- Review Price: £1399.91
Ferrari is no stranger to putting its badge on other companys’ products and Acer has been selling Ferrari branded notebooks for a while now. Asus has a similar deal with Lamborghini and though these products are always going to be a little too expensive for mainstream markets, for Ferrari owners or enthusiasts there’s probably some appeal in owning a laptop with the legendary prancing horse logo on top.
Acer’s latest offering using the brand is the Ferrari 1100, a 12.1in laptop that uses the AMD mobile platform and retails for a not insignificant £1,400. It utilises the same basic chassis as the far more mundane Acer TravelMate 6292 that we reviewed in July of last year, but adds a fair dose of style and panache.
Probably the best part of the notebook is its lid. Finished in a combination of carbon fibre and smooth black plastic with the Ferrari logo sitting proudly in the middle, it truly looks and feels the part. Inside it’s perhaps a little less coordinated but nonetheless still attractive. There’s glossy black plastic around the bezel that attracts an awful lot of dust and which is continued around the keyboard, joined by more smooth black plastic around the sides and a textured touchpad. A bright red backlit power button adds to the Ferrari flavour, as does another Ferrari logo and lettering that’s backlit in the top right.
It’s noticeable too that Acer has tried to make this model look racier with the addition of some more angular lines, specifically around the webcam on the bezel and at the front where each corner is slightly tapered. Overall, it’s an accomplished look that fits quite nicely with the Ferrari branding without looking garish or unseemly, so Acer can pat itself on the back in this respect. You also get a few nice but hardly essential extras, such as a presentation box, and a Ferrari branded mouse, Skype phone and carry slip case.
Internally, however, the Ferrari 1100 is somewhat hamstrung by its reliance on AMD’s mobile platform, a product of its sponsorship of the Ferrari Formula 1 team. As we’ve noted previously AMD’s mobile offerings, specifically its mobile processors, leave something to be desired compared to the more powerful and frugal Intel options. This system comes equipped with an AMD Turion 64 X2 TL-66 that’s clocked 2.3GHz with 1MB L2 Cache, but the high clock speed is something of a red herring since any of Intel’s CPUs running at 2.0GHz or above will outperform it.
However, Acer has done its best to alleviate this by cramming as many high end features into the Ferrari 1100 as possible. Thus, in support of the CPU is 4GB of 667MHz DDR2 RAM running in dual-channel mode, a shock protected 250GB 5400rpm SATA HDD and a very nice 1,280 x 800 LED backlit screen. Naturally, to complement the 4GB RAM, you also get Vista Ultimate 64-bit that unlike the more regular 32-bit OS can use all that system memory to the fullest.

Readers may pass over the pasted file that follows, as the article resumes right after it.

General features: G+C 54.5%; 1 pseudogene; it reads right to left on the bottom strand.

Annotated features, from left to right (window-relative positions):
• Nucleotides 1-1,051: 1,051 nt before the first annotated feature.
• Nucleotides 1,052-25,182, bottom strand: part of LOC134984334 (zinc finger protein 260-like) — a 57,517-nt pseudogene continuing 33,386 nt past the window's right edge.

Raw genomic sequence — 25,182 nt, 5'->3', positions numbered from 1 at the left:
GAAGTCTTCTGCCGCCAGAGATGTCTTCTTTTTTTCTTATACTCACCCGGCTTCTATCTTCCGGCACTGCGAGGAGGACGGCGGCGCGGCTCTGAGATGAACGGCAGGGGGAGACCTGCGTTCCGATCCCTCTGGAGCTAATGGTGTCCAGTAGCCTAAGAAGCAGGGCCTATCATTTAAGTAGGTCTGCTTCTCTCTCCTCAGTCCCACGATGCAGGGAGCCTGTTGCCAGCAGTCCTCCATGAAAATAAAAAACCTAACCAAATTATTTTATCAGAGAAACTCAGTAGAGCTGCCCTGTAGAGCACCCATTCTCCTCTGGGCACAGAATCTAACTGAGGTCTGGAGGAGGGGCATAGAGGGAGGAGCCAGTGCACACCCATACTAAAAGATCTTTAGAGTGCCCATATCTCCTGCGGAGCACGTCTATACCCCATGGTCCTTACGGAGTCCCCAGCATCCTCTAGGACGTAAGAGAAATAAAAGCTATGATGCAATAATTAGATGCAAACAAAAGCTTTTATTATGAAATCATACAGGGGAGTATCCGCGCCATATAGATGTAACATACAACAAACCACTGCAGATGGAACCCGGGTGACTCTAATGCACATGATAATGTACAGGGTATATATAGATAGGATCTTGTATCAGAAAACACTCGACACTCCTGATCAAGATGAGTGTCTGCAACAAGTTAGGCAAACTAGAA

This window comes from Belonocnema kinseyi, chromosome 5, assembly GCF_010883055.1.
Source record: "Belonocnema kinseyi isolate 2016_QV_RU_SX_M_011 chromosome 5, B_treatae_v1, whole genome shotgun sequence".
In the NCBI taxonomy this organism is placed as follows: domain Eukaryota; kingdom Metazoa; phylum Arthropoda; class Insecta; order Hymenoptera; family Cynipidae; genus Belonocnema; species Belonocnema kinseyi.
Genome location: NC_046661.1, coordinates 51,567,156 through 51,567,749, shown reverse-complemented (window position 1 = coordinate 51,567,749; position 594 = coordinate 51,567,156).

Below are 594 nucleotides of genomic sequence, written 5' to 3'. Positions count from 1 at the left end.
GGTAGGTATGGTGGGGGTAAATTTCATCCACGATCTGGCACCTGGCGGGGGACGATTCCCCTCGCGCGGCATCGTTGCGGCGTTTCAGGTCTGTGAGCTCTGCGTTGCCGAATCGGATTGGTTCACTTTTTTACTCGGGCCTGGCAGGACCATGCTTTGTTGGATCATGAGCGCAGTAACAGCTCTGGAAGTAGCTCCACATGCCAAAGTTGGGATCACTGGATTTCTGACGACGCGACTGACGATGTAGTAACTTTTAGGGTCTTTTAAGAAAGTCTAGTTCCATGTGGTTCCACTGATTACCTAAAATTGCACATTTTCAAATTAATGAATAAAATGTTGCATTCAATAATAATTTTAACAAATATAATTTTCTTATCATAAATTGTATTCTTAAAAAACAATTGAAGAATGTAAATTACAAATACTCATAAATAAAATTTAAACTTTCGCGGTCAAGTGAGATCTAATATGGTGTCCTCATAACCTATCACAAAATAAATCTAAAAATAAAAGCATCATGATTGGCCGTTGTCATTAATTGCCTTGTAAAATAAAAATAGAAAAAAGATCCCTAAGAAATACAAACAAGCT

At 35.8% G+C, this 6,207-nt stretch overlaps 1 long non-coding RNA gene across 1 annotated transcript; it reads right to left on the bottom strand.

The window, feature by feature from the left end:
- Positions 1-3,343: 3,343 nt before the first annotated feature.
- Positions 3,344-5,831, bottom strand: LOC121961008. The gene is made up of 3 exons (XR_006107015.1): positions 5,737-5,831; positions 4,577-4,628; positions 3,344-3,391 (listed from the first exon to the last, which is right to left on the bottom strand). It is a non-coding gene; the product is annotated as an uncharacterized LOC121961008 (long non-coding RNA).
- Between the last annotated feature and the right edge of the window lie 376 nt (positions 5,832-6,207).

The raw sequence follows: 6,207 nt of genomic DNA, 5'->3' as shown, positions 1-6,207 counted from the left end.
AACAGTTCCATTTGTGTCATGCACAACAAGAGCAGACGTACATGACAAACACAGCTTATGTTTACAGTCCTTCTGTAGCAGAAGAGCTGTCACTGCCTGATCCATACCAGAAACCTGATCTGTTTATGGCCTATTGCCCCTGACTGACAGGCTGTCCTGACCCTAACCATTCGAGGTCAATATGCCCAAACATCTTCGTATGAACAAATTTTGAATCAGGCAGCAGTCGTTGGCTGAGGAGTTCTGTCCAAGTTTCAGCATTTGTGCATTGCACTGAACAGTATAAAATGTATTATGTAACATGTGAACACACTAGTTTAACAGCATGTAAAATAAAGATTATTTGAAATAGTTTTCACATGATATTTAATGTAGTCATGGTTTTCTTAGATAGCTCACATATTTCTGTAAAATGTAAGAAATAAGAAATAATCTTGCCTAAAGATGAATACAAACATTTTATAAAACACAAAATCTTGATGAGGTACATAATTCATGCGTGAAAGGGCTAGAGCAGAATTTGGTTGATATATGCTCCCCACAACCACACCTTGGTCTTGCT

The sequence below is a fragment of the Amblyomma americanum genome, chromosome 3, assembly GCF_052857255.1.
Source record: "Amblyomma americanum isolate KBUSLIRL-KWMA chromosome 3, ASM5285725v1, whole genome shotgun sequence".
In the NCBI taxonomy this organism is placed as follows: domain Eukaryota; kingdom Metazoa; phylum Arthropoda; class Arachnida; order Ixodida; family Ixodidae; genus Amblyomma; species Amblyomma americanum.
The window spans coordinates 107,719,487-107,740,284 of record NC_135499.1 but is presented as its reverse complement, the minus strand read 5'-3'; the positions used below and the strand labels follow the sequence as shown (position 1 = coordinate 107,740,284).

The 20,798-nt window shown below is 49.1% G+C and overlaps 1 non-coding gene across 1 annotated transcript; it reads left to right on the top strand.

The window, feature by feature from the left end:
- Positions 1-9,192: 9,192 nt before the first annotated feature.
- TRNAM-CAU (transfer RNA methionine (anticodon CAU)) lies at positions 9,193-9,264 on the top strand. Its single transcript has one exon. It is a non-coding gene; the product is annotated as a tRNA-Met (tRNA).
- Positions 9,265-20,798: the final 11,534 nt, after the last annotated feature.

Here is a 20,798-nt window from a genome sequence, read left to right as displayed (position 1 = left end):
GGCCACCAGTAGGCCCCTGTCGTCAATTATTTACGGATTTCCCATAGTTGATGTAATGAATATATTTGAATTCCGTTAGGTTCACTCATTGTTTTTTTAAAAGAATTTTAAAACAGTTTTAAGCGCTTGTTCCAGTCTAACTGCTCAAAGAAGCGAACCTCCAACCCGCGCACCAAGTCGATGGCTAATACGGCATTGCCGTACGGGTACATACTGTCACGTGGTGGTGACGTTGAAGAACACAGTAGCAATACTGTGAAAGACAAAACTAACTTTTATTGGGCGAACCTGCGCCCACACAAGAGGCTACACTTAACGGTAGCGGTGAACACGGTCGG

Delving a little deeper reveals both Gigabit Ethernet and Draft N wireless from Broadcom and Bluetooth 2.0 EDR, so networking and wireless connectivity are well covered. Other sundries include a smart slot-loading 8x DVD+/-RW optical drive, a fingerprint reader and a 0.3 Megapixel webcam. Overall, there’s not a great deal that’s missing from the Ferrari 1100, but does this really equate to a notebook you should think about buying?
It certainly helps, but even when you take all these great features into account there are quite a few things about this machine that raise doubts. Before talking about performance in detail, which is hit and miss, there are quite a few niggling issues that are quite disappointing for a notebook in this price range.
First among them is the keyboard. Many of the problems, if not all, are inherited from its parent machine, the TravelMate 6292. Layout is mostly okay, avoiding most of the common pitfalls but a slightly narrowed Return key seems like an odd move to make. Why, one would reasonably ask, would you compromise one of the most frequently used keys?
More concerning, though, is the actual quality of the keys. They simply don’t feel at all crisp or responsive, making typing feel like dipping your hands in treacle. This is exacerbated by a level of flex in the keyboard and as a whole the typing experience is pretty poor and certainly not to the level of a machine costing this much. It’s a problem common throughout some of Acer’s notebooks and one that could do with some serious work.